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How can I output the value of an enum class in C++11? In C++03 it's like this:

#include <iostream>

using namespace std;

enum A {
  a = 1,
  b = 69,
  c= 666
};

int main () {
  A a = A::c;
  cout << a << endl;
}

in c++0x this code doesn't compile

#include <iostream>

using namespace std;

enum class A {
  a = 1,
  b = 69,
  c= 666
};

int main () {
  A a = A::c;
  cout << a << endl;
}


prog.cpp:13:11: error: cannot bind 'std::ostream' lvalue to 'std::basic_ostream<char>&&'
/usr/lib/gcc/i686-pc-linux-gnu/4.5.1/../../../../include/c++/4.5.1/ostream:579:5: error:   initializing argument 1 of 'std::basic_ostream<_CharT, _Traits>& std::operator<<(std::basic_ostream<_CharT, _Traits>&&, const _Tp&) [with _CharT = char, _Traits = std::char_traits<char>, _Tp = A]'

compiled at Ideone.com

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1  
Why you're trying to output enum? enum class is used to don't mix up enum values with int representation –  RiaD Jul 10 '12 at 20:31

4 Answers 4

up vote 34 down vote accepted

Unlike an unscoped enumeration, a scoped enumeration is not implicitly convertible to its integer value. You need to explicitly convert it to an integer using a cast:

std::cout << static_cast<std::underlying_type<A>::type>(a) << std::endl;

You may want to encapsulate the logic into a function template:

template <typename Enumeration>
auto as_integer(Enumeration const value)
    -> typename std::underlying_type<Enumeration>::type
{
    return static_cast<typename std::underlying_type<Enumeration>::type>(value);
}

used as:

std::cout << as_integer(a) << std::endl;
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1  
Is there a reason this uses trailing return type syntax? –  Nicol Bolas Jul 10 '12 at 20:41
    
@NicolBolas: I copied as_integer from one of my open-source libraries, CxxReflect (see enumeration.hpp). The library uses trailing return types consistently, everywhere. For consistency. –  James McNellis Jul 10 '12 at 20:42
2  
Although this is 2 years late, in case someone else sees this question you can just use the cast technique method above and simply call "static_cast<int>(value)" to get the integer or "static_cast<A>(intValue)" to get an enum value. Just bear in mind that going from int to enum or enum to enum can cause issues and generally is generally a sign of a design bug. –  Benjamin Danger Johnson Apr 16 '14 at 21:23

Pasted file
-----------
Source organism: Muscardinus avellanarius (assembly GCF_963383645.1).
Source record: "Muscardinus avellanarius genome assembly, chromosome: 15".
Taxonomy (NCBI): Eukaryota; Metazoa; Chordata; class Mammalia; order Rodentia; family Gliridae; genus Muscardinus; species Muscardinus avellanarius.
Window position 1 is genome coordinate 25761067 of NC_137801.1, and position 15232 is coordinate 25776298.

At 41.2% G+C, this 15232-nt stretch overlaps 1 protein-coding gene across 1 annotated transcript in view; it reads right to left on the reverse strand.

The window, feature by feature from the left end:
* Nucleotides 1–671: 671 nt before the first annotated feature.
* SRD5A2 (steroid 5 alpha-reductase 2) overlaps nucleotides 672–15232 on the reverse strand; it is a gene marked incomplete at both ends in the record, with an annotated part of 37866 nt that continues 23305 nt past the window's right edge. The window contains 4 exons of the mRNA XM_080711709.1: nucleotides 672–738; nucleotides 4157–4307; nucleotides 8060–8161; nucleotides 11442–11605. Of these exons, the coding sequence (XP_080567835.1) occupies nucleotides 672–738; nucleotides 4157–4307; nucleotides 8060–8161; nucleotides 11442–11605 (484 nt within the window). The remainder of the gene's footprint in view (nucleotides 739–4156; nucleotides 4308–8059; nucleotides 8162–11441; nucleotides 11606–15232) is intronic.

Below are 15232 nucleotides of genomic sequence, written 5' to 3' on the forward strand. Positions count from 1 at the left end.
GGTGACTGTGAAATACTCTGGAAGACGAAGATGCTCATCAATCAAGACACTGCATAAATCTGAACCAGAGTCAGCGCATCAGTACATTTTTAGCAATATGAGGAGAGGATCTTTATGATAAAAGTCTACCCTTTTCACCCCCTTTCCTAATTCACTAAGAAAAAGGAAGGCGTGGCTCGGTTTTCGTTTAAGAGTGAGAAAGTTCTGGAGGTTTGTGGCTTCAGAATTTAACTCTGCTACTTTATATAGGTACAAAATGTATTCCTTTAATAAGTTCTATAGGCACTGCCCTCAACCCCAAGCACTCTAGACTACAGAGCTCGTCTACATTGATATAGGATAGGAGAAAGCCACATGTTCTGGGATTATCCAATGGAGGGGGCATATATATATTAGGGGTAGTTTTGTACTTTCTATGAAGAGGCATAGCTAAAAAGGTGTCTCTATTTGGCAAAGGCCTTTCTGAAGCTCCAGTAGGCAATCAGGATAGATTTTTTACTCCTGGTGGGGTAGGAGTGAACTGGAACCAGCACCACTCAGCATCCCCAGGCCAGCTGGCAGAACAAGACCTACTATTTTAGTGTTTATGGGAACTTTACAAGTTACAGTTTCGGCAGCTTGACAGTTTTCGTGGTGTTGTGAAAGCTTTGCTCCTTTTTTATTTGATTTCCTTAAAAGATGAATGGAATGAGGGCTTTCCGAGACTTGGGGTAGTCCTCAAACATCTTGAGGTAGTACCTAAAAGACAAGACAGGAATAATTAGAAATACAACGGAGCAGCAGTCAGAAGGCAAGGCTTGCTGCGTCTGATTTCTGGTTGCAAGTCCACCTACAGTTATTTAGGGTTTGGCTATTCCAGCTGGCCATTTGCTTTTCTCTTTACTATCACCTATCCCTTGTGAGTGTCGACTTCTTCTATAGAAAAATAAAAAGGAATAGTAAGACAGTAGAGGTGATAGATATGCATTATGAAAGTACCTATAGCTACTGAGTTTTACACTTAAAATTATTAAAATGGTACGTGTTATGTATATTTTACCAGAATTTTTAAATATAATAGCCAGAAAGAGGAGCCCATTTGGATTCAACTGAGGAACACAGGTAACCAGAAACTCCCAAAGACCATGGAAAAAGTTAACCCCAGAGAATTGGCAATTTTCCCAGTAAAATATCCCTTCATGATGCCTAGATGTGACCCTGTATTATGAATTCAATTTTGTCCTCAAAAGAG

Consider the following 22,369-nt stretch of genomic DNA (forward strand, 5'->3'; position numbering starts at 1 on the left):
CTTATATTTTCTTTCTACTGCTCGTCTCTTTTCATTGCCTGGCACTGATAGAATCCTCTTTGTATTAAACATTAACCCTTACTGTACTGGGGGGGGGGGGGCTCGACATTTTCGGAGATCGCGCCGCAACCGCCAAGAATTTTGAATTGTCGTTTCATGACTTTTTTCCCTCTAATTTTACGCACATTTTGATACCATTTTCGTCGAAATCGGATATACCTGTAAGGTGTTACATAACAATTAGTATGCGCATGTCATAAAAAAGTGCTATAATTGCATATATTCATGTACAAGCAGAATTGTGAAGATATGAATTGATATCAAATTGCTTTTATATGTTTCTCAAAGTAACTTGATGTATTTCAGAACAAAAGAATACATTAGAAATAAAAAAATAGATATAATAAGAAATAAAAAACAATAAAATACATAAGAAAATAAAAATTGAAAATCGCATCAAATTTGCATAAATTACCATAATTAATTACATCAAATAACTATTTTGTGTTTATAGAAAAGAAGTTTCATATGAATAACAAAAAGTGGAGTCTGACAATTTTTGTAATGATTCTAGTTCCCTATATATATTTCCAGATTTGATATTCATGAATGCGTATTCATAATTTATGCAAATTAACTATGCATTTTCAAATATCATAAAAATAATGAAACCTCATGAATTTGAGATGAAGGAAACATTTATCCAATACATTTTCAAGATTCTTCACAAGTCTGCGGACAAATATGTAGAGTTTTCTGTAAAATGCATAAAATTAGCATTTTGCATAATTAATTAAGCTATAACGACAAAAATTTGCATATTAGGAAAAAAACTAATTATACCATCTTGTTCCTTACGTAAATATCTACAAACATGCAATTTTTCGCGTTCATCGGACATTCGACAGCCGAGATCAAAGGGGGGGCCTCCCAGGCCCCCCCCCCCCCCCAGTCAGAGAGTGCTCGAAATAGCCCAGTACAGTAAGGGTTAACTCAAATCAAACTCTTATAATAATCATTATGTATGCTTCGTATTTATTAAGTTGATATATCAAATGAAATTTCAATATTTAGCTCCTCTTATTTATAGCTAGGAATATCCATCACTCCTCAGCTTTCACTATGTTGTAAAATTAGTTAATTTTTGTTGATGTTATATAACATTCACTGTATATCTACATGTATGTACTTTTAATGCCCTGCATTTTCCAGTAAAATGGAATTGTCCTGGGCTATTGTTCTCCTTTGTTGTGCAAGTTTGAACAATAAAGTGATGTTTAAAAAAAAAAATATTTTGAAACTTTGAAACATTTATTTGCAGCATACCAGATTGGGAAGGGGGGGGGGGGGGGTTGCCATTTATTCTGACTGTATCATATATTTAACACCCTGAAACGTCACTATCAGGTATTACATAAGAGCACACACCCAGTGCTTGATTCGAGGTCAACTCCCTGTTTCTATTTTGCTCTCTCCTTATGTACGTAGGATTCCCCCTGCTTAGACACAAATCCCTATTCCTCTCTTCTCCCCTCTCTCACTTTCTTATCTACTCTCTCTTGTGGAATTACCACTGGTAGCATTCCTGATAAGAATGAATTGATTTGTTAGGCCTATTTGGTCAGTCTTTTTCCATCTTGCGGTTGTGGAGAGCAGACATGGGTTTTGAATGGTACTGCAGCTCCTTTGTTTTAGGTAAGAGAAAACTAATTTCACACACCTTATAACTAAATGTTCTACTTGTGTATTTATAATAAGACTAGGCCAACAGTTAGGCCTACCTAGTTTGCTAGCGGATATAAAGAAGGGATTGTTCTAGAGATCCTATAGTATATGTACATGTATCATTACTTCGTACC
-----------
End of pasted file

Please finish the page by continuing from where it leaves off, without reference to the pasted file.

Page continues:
1  
int(value) and A(intValue) also work, without the ugly angle brackets. –  Grault Dec 30 '14 at 6:42
    
There is an alternate answer (using SFINAE) which allows the following syntax to work as well: std::cout << a << std::endl. See my answer –  James Adkison Feb 25 at 21:26
#include <iostream>
#include <type_traits>

using namespace std;

enum class A {
  a = 1,
  b = 69,
  c= 666
};

std::ostream& operator << (std::ostream& os, const A& obj)
{
   os << static_cast<std::underlying_type<A>::type>(obj);
   return os;
}

int main () {
  A a = A::c;
  cout << a << endl;
}
share|improve this answer
    
I copied this example verbatim and compiled it as g++ -std=c++0x enum.cpp but I'm getting a bunch of compiler errors -> pastebin.com/JAtLXan9. I also couldn't get the example from @james-mcnellis to compile. –  Dennis May 17 '13 at 23:18
2  
@Dennis underlying_type is only in C++11 –  Deqing Aug 8 '13 at 2:03

(I'm not allowed to comment yet.) I would suggest the following improvements to the already great answer of James McNellis:

template <typename Enumeration>
constexpr auto as_integer(Enumeration const value)
    -> typename std::underlying_type<Enumeration>::type
{
    static_assert(std::is_enum<Enumeration>::value, "parameter is not of type enum or enum class");
    return static_cast<typename std::underlying_type<Enumeration>::type>(value);
}

with

  • constexpr: allowing me to use an enum member value as compile-time array size
  • static_assert+is_enum: to 'ensure' compile-time that the function does sth. with enumerations only, as suggested

By the way I'm asking myself: Why should I ever use enum class when I would like to assign number values to my enum members?! Considering the conversion effort.

Perhaps I would then go back to ordinary enum as I suggested here: How to use enums as flags in C++?

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You should be able to use SFINAE to write a generic operator<< that will work for all scoped enumerations.

#include <functional>
#include <iostream>
#include <type_traits>

// Scoped enum
enum class Color
{
    Red,
    Green,
    Blue
};

// Unscoped enum
enum Orientation
{
    Horizontal,
    Vertical
};

// Another scoped enum
enum class ExecStatus
{
    Idle,
    Started,
    Running
};

template<typename T>
std::ostream& operator<<(typename std::enable_if<std::is_enum<T>::value, std::ostream>::type& stream, const T& e)
{
    return stream << static_cast<typename std::underlying_type<T>::type>(e);
}

int main()
{
    std::cout << Color::Blue << "\n";
    std::cout << Vertical << "\n";
    std::cout << ExecStatus::Running << "\n";
    return 0;
}
share|improve this answer
    
You need a typename before std::underlying_type<T>::type. –  uckelman Feb 21 at 14:39
    
@uckelman You're absolutely correct. Thanks for updating my answer. –  James Adkison Feb 21 at 14:44

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